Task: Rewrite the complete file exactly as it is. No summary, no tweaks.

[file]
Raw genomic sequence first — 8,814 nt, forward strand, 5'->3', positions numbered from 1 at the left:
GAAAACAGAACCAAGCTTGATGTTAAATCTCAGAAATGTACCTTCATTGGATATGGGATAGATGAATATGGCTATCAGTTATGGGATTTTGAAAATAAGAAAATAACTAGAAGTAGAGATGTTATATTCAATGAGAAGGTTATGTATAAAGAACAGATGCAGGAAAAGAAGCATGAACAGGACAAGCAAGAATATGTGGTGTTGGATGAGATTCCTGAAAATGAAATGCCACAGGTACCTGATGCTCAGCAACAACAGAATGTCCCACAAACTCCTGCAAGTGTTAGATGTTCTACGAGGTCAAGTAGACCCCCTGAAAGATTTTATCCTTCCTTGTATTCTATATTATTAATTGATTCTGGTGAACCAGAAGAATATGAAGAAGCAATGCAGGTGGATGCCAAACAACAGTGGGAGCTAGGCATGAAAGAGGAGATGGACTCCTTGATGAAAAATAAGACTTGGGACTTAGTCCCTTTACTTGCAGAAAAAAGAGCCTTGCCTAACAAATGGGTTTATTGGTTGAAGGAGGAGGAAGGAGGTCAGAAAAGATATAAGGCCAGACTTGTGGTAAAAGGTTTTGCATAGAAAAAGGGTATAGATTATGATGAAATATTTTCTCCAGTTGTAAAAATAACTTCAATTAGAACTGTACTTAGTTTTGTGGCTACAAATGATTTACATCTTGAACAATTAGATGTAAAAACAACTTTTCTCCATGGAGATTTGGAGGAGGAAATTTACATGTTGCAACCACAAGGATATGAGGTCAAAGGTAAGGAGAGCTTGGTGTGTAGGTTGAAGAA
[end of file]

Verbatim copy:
Raw genomic sequence first — 8,814 nt, forward strand, 5'->3', positions numbered from 1 at the left:
GAAAACAGAACCAAGCTTGATGTTAAATCTCAGAAATGTACCTTCATTGGATATGGGATAGATGAATATGGCTATCAGTTATGGGATTTTGAAAATAAGAAAATAACTAGAAGTAGAGATGTTATATTCAATGAGAAGGTTATGTATAAAGAACAGATGCAGGAAAAGAAGCATGAACAGGACAAGCAAGAATATGTGGTGTTGGATGAGATTCCTGAAAATGAAATGCCACAGGTACCTGATGCTCAGCAACAACAGAATGTCCCACAAACTCCTGCAAGTGTTAGATGTTCTACGAGGTCAAGTAGACCCCCTGAAAGATTTTATCCTTCCTTGTATTCTATATTATTAATTGATTCTGGTGAACCAGAAGAATATGAAGAAGCAATGCAGGTGGATGCCAAACAACAGTGGGAGCTAGGCATGAAAGAGGAGATGGACTCCTTGATGAAAAATAAGACTTGGGACTTAGTCCCTTTACTTGCAGAAAAAAGAGCCTTGCCTAACAAATGGGTTTATTGGTTGAAGGAGGAGGAAGGAGGTCAGAAAAGATATAAGGCCAGACTTGTGGTAAAAGGTTTTGCATAGAAAAAGGGTATAGATTATGATGAAATATTTTCTCCAGTTGTAAAAATAACTTCAATTAGAACTGTACTTAGTTTTGTGGCTACAAATGATTTACATCTTGAACAATTAGATGTAAAAACAACTTTTCTCCATGGAGATTTGGAGGAGGAAATTTACATGTTGCAACCACAAGGATATGAGGTCAAAGGTAAGGAGAGCTTGGTGTGTAGGTTGAAGAA